return values
}

func (bi *Bimap(K, V)) String() string {
	return fmt.Sprintf("Bi%v", bi.forward)
}

Edit: Store contains a bug; see the Addendum.

Note that, according to the current design draft, a generic receiver must specify all the type parameters that are required by the type, even when some of those type parameters are not used within the method’s body. For instance, declaring Size as follows

func (bi *Bimap(_, _)) Size() int

is illegal. Being to able to use the blank identifier in such places would certainly be nice, but I don’t know whether it’s on the cards. I’m only speculating here, but perhaps implementing this feature in the compiler would complicate monomorphisation…

The full source code of my bimap package, along with a test suite, is available at https://github.com/jub0bs/bimap.

Consuming the bimap package

You can experiment with my bimap package on your local machine after installing the dev.go2go branch of Go from source. The source files have a .go2 extension; if you want to run the code, you’ll need to generate source files devoid of generic code and compatible with Go 1.x using the translator tool provided in the dev.go2go branch. For convenience, though, I’ve also released the code in the following playground: https://go2goplay.golang.org/p/g9_hiiwltNO.

Once concrete types have been specified for a Bimap (a process known in the design draft as instantiation), the rest of the client code feels to me as natural as pre-generics Go code:

bi := bimap.New(int, string)()
bi.Store(0, "Planets&Stars")
bi.Store(1, "Chemistry")
bi.Store(0, "Astronomy")
bi.DeleteByValue("Chemistry")

What do you think?

Conclusion

A bidirectional map is arguably a very simple use case of generics in Go, but it gives you some idea of what generic code will look like, should the design draft get accepted with little to no modifications.

What’s great about generics is that this bimap package only needs only be written once and can be used with any combination of (comparable) concrete types for the keys and values. As a library author, I find this liberating.

Moreover, I doubt that the added cognitive load required from users of generic code will prove prohibitive. Generics may be rightfully dreaded in other languages, but the absence of inheritance makes Go generics comparitively simpler to apprehend. As far as I’m concerned: Go generics for the win!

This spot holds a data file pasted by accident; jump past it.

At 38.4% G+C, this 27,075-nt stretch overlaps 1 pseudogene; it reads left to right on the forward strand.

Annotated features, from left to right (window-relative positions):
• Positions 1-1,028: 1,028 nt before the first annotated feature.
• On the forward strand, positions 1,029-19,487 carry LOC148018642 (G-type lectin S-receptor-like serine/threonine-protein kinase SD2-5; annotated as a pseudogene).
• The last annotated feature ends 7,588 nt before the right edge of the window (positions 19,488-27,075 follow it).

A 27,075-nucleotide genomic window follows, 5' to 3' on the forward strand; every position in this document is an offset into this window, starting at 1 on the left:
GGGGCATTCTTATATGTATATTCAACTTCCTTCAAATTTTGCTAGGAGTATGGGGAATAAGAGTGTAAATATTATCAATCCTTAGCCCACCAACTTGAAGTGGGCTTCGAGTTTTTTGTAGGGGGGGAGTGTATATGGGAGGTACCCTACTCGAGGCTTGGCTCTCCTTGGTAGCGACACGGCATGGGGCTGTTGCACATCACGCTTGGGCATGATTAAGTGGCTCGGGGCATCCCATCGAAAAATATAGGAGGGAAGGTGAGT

I have other use cases in mind for generics in Go. This post might be the first in a series of blog posts on the topic. Stay tuned!


Addendum (2020/07/23)

Unfortunately, as Martin Möhrmann pointed out to me on the [Gophers Slack worspace][gophers-slack], NaN (Not a Number) throws a spanner in the works and reveals a subtle bug in my original implementation of Bimap.

The Bimap type uses two backing maps, and maps exhibit a rather weird behaviour with keys for which equality isn’t reflexive (i.e. k such that k == k evaluates to false). Equality isn’t reflexive for NaN and for values of any composite type or defined type that contain a NaN. Because their type is comparable, such values can legally be added as keys to a map, but they cannot be loaded or deleted; check this for yourself in this playground.

As a result, the invariant of my original implementation of Bimap can be broken after such values are stored in it; see an example in this playground. At first sight, this unforeseen difficulty may seem inescapable…

An easy way out, though, short of changing the internal representation of Bimap, is to disallow storing key and values for which equality isn’t reflexive. I can define a generic predicate for checking whether equality is reflexive for its argument,

func isEqualityReflexive(type T comparable)(t T) bool {
	return t == t
}

and check that both the key and the value passed to the Store method satisfy this predicate before adding the key-value pair to the Bimap. Rather than silently denying disallowed values, Store can be modified to return whether the operation was successful:

// Store creates a key-value pair and returns whether or not the
// operation was successful. Pre-existing key-value pairs (if any)
// that involve the given key and/or the given value are silently
// removed from the Bimap. Keys and values for which equality is
// not reflexive are disallowed.
func (bi *Bimap(K, V)) Store(key K, value V) bool {
	if !isEqualityReflexive(key) || !isEqualityReflexive(value) {
		return false
	}
	bi.mu.Lock()
	defer bi.mu.Unlock()
	k, exists := bi.inverse[value]
	if exists { // value is already associated with k
		delete(bi.forward, k)
	}
	v, exists := bi.forward[key]
	if exists { // key is already associated with v
		delete(bi.inverse, v)
	}
	if bi.forward == nil { // bi hasn't been initialised yet
		bi.forward = make(map[K]V)
		bi.inverse = make(map[V]K)
	}
	bi.forward[key] = value
	bi.inverse[value] = key
	return true
}

Note that this boolean result is only useful when either the key type or the value type or both contain such disallowed values; with all other types, you can safely ignore that result.